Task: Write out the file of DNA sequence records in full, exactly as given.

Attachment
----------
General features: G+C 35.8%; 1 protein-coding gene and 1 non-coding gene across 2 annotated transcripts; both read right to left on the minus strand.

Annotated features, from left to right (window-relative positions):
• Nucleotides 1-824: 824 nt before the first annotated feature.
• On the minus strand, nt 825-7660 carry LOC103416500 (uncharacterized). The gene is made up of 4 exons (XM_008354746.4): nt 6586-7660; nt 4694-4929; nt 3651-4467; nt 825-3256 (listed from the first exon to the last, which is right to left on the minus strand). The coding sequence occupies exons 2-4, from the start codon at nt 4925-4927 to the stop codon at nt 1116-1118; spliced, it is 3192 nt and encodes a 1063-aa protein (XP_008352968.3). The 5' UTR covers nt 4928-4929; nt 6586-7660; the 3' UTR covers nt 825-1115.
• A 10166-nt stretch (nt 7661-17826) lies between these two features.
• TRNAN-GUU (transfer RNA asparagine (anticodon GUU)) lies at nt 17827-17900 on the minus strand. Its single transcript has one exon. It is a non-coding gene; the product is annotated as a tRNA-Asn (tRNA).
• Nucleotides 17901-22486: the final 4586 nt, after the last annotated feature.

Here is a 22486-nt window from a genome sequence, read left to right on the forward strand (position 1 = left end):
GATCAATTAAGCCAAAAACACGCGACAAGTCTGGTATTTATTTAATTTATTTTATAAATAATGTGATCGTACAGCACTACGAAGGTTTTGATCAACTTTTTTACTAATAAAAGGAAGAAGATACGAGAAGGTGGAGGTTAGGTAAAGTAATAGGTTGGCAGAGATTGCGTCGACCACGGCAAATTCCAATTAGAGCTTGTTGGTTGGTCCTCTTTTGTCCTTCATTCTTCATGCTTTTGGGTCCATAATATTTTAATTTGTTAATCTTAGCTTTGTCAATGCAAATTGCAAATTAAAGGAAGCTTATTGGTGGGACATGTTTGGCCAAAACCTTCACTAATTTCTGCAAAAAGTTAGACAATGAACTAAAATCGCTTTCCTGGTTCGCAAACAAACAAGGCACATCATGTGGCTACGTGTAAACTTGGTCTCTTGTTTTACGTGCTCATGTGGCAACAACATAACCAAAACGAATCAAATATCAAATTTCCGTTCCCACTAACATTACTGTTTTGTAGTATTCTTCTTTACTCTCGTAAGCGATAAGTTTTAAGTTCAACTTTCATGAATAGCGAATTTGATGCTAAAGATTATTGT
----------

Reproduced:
General features: G+C 35.8%; 1 protein-coding gene and 1 non-coding gene across 2 annotated transcripts; both read right to left on the minus strand.

Annotated features, from left to right (window-relative positions):
• Nucleotides 1-824: 824 nt before the first annotated feature.
• On the minus strand, nt 825-7660 carry LOC103416500 (uncharacterized). The gene is made up of 4 exons (XM_008354746.4): nt 6586-7660; nt 4694-4929; nt 3651-4467; nt 825-3256 (listed from the first exon to the last, which is right to left on the minus strand). The coding sequence occupies exons 2-4, from the start codon at nt 4925-4927 to the stop codon at nt 1116-1118; spliced, it is 3192 nt and encodes a 1063-aa protein (XP_008352968.3). The 5' UTR covers nt 4928-4929; nt 6586-7660; the 3' UTR covers nt 825-1115.
• A 10166-nt stretch (nt 7661-17826) lies between these two features.
• TRNAN-GUU (transfer RNA asparagine (anticodon GUU)) lies at nt 17827-17900 on the minus strand. Its single transcript has one exon. It is a non-coding gene; the product is annotated as a tRNA-Asn (tRNA).
• Nucleotides 17901-22486: the final 4586 nt, after the last annotated feature.

Here is a 22486-nt window from a genome sequence, read left to right on the forward strand (position 1 = left end):
GATCAATTAAGCCAAAAACACGCGACAAGTCTGGTATTTATTTAATTTATTTTATAAATAATGTGATCGTACAGCACTACGAAGGTTTTGATCAACTTTTTTACTAATAAAAGGAAGAAGATACGAGAAGGTGGAGGTTAGGTAAAGTAATAGGTTGGCAGAGATTGCGTCGACCACGGCAAATTCCAATTAGAGCTTGTTGGTTGGTCCTCTTTTGTCCTTCATTCTTCATGCTTTTGGGTCCATAATATTTTAATTTGTTAATCTTAGCTTTGTCAATGCAAATTGCAAATTAAAGGAAGCTTATTGGTGGGACATGTTTGGCCAAAACCTTCACTAATTTCTGCAAAAAGTTAGACAATGAACTAAAATCGCTTTCCTGGTTCGCAAACAAACAAGGCACATCATGTGGCTACGTGTAAACTTGGTCTCTTGTTTTACGTGCTCATGTGGCAACAACATAACCAAAACGAATCAAATATCAAATTTCCGTTCCCACTAACATTACTGTTTTGTAGTATTCTTCTTTACTCTCGTAAGCGATAAGTTTTAAGTTCAACTTTCATGAATAGCGAATTTGATGCTAAAGATTATTGT